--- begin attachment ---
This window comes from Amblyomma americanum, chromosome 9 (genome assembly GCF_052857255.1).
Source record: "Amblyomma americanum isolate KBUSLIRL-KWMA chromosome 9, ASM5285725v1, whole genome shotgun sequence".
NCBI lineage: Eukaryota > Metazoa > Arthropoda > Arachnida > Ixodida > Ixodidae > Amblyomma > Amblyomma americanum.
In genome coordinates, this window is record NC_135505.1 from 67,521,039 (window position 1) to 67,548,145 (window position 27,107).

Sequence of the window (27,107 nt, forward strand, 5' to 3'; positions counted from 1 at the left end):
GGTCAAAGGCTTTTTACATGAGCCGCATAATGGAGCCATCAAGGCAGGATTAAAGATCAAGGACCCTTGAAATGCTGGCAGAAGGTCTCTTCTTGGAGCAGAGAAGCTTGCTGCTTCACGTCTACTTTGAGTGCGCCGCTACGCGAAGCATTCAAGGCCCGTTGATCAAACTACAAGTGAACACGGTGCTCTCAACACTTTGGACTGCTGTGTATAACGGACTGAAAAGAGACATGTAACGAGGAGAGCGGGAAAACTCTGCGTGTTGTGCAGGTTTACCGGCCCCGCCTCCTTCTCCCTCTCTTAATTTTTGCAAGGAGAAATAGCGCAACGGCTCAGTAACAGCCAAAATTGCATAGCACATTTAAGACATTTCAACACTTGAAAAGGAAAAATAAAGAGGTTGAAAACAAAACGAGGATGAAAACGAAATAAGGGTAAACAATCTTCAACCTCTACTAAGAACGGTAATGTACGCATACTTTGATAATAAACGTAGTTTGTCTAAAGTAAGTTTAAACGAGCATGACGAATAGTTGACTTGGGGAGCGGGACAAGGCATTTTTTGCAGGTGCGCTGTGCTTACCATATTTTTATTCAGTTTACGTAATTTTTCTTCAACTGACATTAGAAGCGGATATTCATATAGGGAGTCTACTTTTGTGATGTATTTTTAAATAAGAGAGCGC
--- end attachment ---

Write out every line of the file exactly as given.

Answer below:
This window comes from Amblyomma americanum, chromosome 9 (genome assembly GCF_052857255.1).
Source record: "Amblyomma americanum isolate KBUSLIRL-KWMA chromosome 9, ASM5285725v1, whole genome shotgun sequence".
NCBI lineage: Eukaryota > Metazoa > Arthropoda > Arachnida > Ixodida > Ixodidae > Amblyomma > Amblyomma americanum.
In genome coordinates, this window is record NC_135505.1 from 67,521,039 (window position 1) to 67,548,145 (window position 27,107).

Sequence of the window (27,107 nt, forward strand, 5' to 3'; positions counted from 1 at the left end):
GGTCAAAGGCTTTTTACATGAGCCGCATAATGGAGCCATCAAGGCAGGATTAAAGATCAAGGACCCTTGAAATGCTGGCAGAAGGTCTCTTCTTGGAGCAGAGAAGCTTGCTGCTTCACGTCTACTTTGAGTGCGCCGCTACGCGAAGCATTCAAGGCCCGTTGATCAAACTACAAGTGAACACGGTGCTCTCAACACTTTGGACTGCTGTGTATAACGGACTGAAAAGAGACATGTAACGAGGAGAGCGGGAAAACTCTGCGTGTTGTGCAGGTTTACCGGCCCCGCCTCCTTCTCCCTCTCTTAATTTTTGCAAGGAGAAATAGCGCAACGGCTCAGTAACAGCCAAAATTGCATAGCACATTTAAGACATTTCAACACTTGAAAAGGAAAAATAAAGAGGTTGAAAACAAAACGAGGATGAAAACGAAATAAGGGTAAACAATCTTCAACCTCTACTAAGAACGGTAATGTACGCATACTTTGATAATAAACGTAGTTTGTCTAAAGTAAGTTTAAACGAGCATGACGAATAGTTGACTTGGGGAGCGGGACAAGGCATTTTTTGCAGGTGCGCTGTGCTTACCATATTTTTATTCAGTTTACGTAATTTTTCTTCAACTGACATTAGAAGCGGATATTCATATAGGGAGTCTACTTTTGTGATGTATTTTTAAATAAGAGAGCGC